“CAMP PENDLETON, Calif., April 10 (UPI) — Wives of Camp Pendleton Marines involved in the war in Iraq have been receiving crank calls from individuals claiming to work for the Red Cross who regretfully, and falsely, inform them that their spouses had been killed in action.”

Now, do I think that all antiwar activists participate in this kind of behavior? No. But until Mikulan recognizes that some of his comrades do indulge in hateful conduct, his credibility on the issue will remain nil.

—Mike Harris


Steven Mikulan should pull his head out of the sand and recognize that there are conflicts and battles worth fighting, and that in the course of those conflicts, some people die. Did Mikulan sleep during his history classes? Should the fights against Nazism or communism never have taken place? If I personally ever did question the wisdom of our strike against Saddam Hussein, the questions evaporated once the war began and footage of the conditions under which most Iraqis lived was broadcast on television. If we have fewer rights ‰ today than we did before, it is not because of coalition fighting for our freedom, but because of the terrorists who fly planes into buildings, killing thousands, because we do not agree with them.

—Kathryn Brewer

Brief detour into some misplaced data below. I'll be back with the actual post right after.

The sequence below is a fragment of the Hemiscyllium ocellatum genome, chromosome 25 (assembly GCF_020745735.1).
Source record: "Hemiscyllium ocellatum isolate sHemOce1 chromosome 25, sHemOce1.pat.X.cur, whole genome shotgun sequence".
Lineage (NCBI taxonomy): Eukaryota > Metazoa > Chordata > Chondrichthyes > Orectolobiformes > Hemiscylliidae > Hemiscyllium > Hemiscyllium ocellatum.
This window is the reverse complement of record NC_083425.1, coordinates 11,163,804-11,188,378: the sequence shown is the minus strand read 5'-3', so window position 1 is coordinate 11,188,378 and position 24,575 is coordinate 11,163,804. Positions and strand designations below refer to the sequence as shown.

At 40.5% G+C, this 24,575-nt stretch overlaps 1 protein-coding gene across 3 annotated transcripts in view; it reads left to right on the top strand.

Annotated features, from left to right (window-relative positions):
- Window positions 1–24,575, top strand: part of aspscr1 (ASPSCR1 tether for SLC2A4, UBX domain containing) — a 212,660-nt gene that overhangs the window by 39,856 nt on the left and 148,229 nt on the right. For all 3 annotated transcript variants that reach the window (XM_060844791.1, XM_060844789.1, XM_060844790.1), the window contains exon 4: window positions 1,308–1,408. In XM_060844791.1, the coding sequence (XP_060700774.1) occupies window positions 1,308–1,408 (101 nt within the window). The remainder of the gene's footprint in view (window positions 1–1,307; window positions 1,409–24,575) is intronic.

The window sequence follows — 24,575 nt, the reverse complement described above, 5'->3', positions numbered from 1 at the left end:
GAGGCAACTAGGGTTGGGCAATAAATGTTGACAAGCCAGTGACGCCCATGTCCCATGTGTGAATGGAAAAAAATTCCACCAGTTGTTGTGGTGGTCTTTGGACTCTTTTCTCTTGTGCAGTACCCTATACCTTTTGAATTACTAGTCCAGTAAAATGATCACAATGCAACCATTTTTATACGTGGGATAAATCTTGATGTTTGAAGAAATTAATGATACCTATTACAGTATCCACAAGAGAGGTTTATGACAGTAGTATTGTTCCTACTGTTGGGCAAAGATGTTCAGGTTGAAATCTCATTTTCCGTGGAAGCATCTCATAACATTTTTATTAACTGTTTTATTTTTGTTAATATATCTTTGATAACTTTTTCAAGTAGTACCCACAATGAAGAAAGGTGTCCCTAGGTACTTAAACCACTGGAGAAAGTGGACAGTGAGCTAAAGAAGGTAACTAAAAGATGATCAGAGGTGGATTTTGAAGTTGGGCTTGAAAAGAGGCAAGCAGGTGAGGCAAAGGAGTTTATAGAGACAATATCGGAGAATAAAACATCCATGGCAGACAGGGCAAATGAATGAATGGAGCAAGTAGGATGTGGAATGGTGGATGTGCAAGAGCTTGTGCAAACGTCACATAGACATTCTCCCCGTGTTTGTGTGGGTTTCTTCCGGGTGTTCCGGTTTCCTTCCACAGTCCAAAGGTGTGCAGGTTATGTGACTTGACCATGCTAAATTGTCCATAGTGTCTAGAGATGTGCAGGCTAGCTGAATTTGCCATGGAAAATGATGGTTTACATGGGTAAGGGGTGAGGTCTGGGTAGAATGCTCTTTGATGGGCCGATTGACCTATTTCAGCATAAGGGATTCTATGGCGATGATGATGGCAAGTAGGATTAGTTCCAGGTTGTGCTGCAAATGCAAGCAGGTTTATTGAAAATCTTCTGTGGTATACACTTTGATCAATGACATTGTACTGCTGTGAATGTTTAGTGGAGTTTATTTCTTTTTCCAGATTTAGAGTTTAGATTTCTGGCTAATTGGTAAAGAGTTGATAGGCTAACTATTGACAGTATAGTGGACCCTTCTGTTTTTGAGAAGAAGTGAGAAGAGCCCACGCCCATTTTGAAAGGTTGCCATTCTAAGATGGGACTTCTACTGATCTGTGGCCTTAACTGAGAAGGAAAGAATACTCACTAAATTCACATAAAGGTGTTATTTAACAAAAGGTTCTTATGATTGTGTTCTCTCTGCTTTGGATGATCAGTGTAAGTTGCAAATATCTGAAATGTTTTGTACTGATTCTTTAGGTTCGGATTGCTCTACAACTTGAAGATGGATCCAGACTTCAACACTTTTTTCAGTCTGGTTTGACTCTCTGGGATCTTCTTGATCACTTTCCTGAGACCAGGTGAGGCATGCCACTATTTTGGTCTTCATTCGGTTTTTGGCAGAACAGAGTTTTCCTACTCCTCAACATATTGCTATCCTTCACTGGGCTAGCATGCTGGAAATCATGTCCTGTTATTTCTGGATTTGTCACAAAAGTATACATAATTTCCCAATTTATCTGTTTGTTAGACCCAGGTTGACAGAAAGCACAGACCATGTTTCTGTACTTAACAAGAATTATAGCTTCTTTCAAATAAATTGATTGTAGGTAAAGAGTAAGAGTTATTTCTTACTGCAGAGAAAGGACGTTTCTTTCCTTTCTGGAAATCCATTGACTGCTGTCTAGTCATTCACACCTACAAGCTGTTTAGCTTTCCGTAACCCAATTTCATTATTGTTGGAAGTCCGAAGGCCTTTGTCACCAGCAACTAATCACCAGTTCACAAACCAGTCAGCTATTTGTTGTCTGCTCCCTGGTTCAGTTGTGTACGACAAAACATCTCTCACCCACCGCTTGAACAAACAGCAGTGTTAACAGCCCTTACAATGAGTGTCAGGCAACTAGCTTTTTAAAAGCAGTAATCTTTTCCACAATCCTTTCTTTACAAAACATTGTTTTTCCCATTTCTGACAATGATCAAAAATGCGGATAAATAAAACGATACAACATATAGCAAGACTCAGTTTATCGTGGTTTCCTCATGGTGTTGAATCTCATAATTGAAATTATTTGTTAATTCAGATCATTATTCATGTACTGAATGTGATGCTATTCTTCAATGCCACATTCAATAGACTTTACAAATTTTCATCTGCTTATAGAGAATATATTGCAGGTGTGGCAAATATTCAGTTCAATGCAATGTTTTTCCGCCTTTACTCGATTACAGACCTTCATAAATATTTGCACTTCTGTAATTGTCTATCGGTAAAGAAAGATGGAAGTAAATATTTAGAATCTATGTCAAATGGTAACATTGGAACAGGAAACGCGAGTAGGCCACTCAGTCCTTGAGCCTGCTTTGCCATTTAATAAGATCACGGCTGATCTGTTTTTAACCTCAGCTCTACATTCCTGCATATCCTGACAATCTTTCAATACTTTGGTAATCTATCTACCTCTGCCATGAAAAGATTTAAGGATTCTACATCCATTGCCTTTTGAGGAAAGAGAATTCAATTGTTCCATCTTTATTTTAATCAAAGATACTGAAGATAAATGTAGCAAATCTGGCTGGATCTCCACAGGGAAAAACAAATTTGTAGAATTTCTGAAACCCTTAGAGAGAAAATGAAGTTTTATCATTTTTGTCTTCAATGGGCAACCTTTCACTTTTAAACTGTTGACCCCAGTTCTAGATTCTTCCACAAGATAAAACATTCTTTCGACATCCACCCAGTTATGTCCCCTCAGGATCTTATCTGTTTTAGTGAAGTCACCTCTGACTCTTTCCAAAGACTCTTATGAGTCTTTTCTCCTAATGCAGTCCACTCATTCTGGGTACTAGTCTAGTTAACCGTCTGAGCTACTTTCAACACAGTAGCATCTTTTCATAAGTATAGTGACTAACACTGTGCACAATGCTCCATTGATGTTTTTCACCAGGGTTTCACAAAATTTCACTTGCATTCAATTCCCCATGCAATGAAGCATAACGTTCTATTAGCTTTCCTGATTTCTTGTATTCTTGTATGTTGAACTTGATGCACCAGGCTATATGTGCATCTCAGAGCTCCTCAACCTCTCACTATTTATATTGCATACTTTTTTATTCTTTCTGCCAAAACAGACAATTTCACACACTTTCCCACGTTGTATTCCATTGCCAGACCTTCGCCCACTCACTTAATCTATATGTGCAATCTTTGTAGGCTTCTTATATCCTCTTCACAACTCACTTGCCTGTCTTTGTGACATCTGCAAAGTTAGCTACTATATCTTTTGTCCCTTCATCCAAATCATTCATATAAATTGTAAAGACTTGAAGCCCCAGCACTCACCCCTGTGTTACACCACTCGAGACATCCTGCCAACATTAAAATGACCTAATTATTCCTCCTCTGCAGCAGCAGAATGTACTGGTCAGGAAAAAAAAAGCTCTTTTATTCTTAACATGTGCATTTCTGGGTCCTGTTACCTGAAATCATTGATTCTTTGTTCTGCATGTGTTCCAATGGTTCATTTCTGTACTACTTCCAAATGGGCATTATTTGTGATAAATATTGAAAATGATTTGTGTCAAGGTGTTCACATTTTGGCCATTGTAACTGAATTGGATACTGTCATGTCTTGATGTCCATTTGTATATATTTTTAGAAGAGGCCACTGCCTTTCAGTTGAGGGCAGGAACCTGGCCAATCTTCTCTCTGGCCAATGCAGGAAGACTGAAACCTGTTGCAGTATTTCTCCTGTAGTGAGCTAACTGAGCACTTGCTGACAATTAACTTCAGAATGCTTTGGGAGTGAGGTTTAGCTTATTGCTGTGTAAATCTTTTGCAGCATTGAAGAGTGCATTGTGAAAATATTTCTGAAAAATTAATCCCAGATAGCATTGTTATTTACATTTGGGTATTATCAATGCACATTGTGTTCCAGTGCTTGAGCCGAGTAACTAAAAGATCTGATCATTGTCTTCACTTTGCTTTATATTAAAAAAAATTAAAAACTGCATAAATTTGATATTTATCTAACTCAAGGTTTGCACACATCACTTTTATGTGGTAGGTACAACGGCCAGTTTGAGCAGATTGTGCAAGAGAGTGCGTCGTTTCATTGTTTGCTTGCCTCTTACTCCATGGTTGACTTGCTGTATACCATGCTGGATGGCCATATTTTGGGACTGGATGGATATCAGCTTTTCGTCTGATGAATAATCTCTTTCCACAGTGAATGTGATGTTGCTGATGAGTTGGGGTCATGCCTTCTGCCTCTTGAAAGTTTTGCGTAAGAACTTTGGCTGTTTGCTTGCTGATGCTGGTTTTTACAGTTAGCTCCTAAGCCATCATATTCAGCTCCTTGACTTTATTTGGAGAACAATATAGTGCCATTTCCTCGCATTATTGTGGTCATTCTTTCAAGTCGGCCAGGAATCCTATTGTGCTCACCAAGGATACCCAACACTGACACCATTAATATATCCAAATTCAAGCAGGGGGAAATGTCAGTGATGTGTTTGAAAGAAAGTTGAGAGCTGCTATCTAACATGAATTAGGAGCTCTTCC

Re: Erin Aubry Kaplan’s “Department of Homegirl Security” [Cakewalk, April 25–May 1]. Thank you, thank you, thank you for saying it like I feel it, and for saying it so well. And I thought I had problems with what to do about my friends and loved ones who are on the fence, or pro-war. I told my brother the other day that I will not drop anybody if they don’t think the way I do about the war; friends are too precious. You take it all the way out. You put it all on the line. Heroic.

—Bill Morrison


Your newspaper continues to be the resource for music, art, film and the best of L.A. culture. I enjoy most everything I read in the Weekly, but one article by John Payne — his review of the White Stripes’ album Elephant [“Red and White All Over,” April 11–17] — had me questioning something: “And each time [Jack White] crawls in sopping wet with another solo, it shocks the hairs on the back of your neck. (Guitar solos of the year. Any year. Juiciest guitar solos of all time.)” Of all time? Really? Any year? Elephant is a superb album from the singing, guitar playing and just plain raw emotion, but juiciest guitar solos of all time? Payne, you write great stuff, so don’t lose your credibility in one sentence.

—John Fulton
Los Angeles


Re: Sara Catania’s “The FBI’s at the Door” [April 11–17]. I don’t mean to be picky, but Walnut is not in Orange County; it is in the east San Gabriel Valley. Saying it is in Orange County gives your story a completely different connotation, in my opinion. L.A. is full of lots of little cities and communities, and since yours is a local paper, your staff members should really make an effort and crack open a map.

—Lark Lo
Los Feliz


Re: Michelle Huneven’s review of Menemsha restaurant [“Still Waters Run Muddy,” April 4–10]. I am writing on behalf of my husband, Joachim Weritz, who was the original executive chef at Menemsha. At the time of the review, however, Mr. Weritz was not at Menemsha. He departed the restaurant about three months ago.

—Susan James-Weritz
Marina del Rey